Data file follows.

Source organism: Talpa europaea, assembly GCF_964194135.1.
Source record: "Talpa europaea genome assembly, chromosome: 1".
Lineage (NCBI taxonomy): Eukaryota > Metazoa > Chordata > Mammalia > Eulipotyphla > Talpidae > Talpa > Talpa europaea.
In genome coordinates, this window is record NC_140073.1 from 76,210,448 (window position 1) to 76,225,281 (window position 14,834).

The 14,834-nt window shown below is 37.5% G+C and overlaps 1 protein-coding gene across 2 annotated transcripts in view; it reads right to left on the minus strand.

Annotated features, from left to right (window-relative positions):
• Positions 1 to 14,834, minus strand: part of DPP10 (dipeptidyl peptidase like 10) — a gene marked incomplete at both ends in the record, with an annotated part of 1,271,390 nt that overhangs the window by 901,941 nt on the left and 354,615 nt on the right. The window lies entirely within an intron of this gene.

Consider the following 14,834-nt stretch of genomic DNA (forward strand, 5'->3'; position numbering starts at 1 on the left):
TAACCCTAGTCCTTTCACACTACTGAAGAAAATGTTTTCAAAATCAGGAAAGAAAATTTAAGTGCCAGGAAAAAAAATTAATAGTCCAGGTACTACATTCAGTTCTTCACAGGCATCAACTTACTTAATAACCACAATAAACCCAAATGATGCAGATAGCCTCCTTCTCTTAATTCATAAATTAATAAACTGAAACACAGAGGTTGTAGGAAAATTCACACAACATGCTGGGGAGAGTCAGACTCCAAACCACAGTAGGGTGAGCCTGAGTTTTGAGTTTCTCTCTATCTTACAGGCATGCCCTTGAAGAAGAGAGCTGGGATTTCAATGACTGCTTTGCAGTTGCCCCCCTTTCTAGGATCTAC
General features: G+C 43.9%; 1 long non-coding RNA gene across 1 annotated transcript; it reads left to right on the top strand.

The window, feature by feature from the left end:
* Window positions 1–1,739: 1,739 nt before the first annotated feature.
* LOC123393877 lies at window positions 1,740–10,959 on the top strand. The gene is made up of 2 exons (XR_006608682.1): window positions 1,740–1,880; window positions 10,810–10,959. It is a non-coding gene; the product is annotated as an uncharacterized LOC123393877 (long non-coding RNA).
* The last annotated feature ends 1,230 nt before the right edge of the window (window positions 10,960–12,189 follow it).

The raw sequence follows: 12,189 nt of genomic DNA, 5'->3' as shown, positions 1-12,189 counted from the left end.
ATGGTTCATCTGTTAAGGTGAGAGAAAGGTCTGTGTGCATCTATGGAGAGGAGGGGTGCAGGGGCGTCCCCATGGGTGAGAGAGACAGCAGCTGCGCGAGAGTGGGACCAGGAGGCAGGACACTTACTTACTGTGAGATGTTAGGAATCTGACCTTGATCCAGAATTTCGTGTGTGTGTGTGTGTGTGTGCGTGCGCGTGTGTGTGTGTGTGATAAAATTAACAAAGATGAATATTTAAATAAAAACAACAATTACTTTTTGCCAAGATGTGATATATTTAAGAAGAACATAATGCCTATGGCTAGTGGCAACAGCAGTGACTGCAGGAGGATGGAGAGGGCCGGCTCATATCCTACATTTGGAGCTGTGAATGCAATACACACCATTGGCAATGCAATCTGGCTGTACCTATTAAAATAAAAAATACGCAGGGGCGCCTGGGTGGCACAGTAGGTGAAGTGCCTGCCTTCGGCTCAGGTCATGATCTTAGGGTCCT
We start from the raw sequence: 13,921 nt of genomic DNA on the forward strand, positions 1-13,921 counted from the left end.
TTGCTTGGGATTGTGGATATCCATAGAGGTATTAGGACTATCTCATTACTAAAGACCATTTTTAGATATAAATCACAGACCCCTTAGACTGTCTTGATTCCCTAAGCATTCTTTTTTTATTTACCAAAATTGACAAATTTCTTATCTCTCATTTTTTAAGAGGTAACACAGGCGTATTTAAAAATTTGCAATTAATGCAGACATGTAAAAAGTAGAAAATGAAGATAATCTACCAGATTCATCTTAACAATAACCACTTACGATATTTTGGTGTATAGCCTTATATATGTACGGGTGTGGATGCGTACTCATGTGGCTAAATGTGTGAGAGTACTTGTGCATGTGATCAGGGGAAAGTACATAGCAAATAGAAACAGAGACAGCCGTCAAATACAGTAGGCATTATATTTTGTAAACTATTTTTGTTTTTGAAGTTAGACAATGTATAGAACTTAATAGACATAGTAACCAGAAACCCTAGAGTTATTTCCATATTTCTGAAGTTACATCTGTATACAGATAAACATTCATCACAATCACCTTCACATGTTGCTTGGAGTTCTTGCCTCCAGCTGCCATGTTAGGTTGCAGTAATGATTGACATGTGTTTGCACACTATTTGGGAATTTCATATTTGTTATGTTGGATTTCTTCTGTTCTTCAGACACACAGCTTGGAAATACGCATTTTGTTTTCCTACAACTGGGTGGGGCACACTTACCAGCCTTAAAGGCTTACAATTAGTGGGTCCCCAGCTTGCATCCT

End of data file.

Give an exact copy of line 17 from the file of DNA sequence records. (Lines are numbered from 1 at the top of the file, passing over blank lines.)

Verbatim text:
We start from the raw sequence: 13,921 nt of genomic DNA on the forward strand, positions 1-13,921 counted from the left end.